Nothing fascinates me more than the transformation of a woman into a mother. Motherhood is a wonderful experience—it is also very stressful. It changes your entire life in an instant. Here is a short list of things that change after the baby is born: hormones, feeding baby, sleep schedule, freedom, self-esteem, reliance on support systems, spousal roles and responsibilities, identity, body image, etc.…
It’s no wonder that 1/7 women struggle with a Perinatal Mood and Anxiety Disorder (PMAD), commonly referred to as just “postpartum depression”. PMAD encompasses anxiety, depression, obsessive compulsive disorder, post-traumatic stress disorder, panic disorder, bipolar disorder and postpartum psychosis.
When I struggled after the birth of my daughter, people often made comments or asked questions that made me cringe. I created a list of things NOT to say to someone who is struggling with PMAD or the transition to motherhood. This list is not intended to single out anyone who has made these comments, but rather shed some light onto why they are hurtful.
1.) “You look tired/exhausted/overwhelmed.”
Well, we probably look tired because we are. We’ve just given birth to a tiny dictator that we can’t get to stop crying. We also can’t turn our brains off enough to sleep. Maybe we feel lonely and sad and unmotivated. Maybe we are filled with anxiety and panic every second of the day. Instead of telling someone they look tired, ask them what you can do to help.
2.) “Just sleep while the baby sleeps.”
A lot of us struggling with PMAD try so hard to sleep and we just CAN’T. It’s very counterproductive to hear someone tell us to take a nap or sleep while our infant is sleeping. If only it were that easy. Instead of telling us to sleep, just tell us to take some time for ourselves. Offer to watch the baby while we read, clean, go for a walk or just chill for a second.
3.) “When are you having your next one?”
Well at this point in time we are thinking we are NEVER having another. We feel like we aren’t even good enough to take care of the baby we do have, how on earth could we have another?! This question promotes panic and guilt in a new mother.
4.) Any comment related to feeding the baby like…“Are you already done breastfeeding?” or “Breast is best.”
Look, some moms really want to breastfeed their baby but they can’t due to medications, abnormalities or milk production. If a mom hasn’t brought up feeding methods on her own, just consider it off limits to ask about.
5.) “Aren’t you just loving every moment of motherhood?”
Quite honestly, no, we aren’t. This question may also make us panic because we think we are the only ones not enjoying every second of this new life. We already have media images portraying perfect motherhood as well as the selective memory of those with older children. Right now we are in the trenches, we just need someone to empathize with us and tell us we are doing a good job.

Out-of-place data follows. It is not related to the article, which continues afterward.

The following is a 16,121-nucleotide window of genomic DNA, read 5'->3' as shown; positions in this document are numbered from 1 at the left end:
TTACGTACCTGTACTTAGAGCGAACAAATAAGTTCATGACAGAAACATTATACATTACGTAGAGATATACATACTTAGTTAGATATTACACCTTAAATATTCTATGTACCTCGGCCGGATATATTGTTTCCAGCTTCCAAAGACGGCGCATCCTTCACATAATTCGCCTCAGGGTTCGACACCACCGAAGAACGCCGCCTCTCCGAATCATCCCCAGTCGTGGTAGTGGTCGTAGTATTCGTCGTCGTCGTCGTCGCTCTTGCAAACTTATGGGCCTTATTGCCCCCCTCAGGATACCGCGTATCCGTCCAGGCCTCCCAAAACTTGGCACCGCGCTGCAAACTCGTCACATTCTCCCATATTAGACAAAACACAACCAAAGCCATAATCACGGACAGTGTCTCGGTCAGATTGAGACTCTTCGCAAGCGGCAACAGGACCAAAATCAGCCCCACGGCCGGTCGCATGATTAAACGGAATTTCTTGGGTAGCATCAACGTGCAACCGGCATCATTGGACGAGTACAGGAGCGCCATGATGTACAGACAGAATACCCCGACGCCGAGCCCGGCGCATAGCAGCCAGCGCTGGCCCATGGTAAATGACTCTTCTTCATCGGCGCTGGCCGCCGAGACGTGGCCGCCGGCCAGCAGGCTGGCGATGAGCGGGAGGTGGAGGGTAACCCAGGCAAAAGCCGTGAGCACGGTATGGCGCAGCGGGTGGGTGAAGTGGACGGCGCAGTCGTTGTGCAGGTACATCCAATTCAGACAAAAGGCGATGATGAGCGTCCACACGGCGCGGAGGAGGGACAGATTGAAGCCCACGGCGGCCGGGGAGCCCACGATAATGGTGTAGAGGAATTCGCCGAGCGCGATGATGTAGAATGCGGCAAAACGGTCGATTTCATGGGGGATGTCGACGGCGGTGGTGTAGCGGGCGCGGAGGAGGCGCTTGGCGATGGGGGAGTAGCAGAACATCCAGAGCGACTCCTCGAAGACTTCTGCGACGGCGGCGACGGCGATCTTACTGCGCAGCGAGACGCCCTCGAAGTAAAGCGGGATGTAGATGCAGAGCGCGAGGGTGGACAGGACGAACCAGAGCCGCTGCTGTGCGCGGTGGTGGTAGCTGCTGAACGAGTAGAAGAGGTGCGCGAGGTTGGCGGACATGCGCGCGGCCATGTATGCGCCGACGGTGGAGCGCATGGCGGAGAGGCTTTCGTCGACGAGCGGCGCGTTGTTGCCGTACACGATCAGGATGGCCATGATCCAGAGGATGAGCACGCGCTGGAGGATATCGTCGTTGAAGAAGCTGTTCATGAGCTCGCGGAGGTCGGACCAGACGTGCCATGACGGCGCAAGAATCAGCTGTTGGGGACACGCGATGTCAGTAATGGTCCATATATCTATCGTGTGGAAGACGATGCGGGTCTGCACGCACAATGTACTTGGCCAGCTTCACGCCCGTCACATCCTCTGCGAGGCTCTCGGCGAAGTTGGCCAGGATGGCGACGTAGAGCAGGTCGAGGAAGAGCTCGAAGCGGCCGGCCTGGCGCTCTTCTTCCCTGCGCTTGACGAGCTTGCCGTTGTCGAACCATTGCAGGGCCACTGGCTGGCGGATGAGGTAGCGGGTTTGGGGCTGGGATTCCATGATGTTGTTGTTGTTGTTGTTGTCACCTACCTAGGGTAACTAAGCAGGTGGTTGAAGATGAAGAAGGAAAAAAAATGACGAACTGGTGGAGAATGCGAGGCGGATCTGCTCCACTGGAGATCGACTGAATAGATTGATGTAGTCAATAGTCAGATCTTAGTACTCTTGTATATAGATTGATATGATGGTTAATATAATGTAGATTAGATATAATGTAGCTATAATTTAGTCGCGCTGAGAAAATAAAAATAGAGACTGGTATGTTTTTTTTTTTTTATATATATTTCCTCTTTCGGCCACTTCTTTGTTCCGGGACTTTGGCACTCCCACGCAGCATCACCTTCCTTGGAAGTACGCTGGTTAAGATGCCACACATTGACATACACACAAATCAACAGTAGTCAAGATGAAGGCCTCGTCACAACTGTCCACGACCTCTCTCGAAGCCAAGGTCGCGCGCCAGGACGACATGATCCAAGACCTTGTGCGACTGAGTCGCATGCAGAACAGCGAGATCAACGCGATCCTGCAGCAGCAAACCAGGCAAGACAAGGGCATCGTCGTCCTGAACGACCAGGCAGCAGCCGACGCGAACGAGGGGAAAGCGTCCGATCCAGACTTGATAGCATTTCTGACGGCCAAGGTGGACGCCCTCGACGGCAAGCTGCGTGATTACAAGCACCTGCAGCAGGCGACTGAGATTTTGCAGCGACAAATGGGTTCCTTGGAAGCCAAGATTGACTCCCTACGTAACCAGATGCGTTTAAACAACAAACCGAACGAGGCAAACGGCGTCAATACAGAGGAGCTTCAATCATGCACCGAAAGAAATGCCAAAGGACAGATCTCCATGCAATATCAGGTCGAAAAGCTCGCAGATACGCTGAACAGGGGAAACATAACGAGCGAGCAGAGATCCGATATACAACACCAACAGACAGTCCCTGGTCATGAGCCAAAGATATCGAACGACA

I completely understand that a lot of these comments are said with love and no intent to cause harm. I ask everyone who is visiting a new mom, to sit with them and really ask them how they are doing. Don’t just ask about the baby, ask about the mom. Offer to help with something specific (food/laundry/watching the baby). Help her not feel so lonely and isolated.
And to someone who doesn’t understand what it’s like to have anxiety or depression after giving birth—just imagine second guessing everything you do. Imagine feeling guilty 24/7. Imagine not knowing how you are going to survive this motherhood thing. Imagine comparing yourself to every other new mom and thinking “What is wrong with me?” Imagine hearing phantom babies crying in the middle of the night/while you’re in the shower/whenever you finally relax. Imagine watching your baby sleep because you are sure that s/he will stop breathing. Take some time and imagine how you felt during a hard season of your life. It’s my guess if you really stop and think—you can identify with the emotions of sadness, guilt, anxiety and shame. You may not understand the circumstances surrounding the emotion, but you can certainly understand the emotion.
If you are currently a mom that is struggling with a perinatal mood or anxiety disorder or the overwhelming transition to motherhood, know that you are not alone. Many choose not to talk about their struggles for fear of judgement and stigma. It’s amazing the friendships you can form with other moms when you are open and honest!
Let’s not forget the dads. 1/10 dads struggle with depression after pregnancy. The symptoms may look a little different– irritability, aggressiveness, “checking-out”, staying extremely busy with distractions/new habits and/or feeling isolated due to the new mom and baby partnership.
Finding balance and the new “you” after motherhood can be difficult. Don’t hesitate to seek support from loved ones and outside professionals.
Postpartum Support International warm line: 1-800-944-4773
There are weekly anonymous chats for both moms and dads here.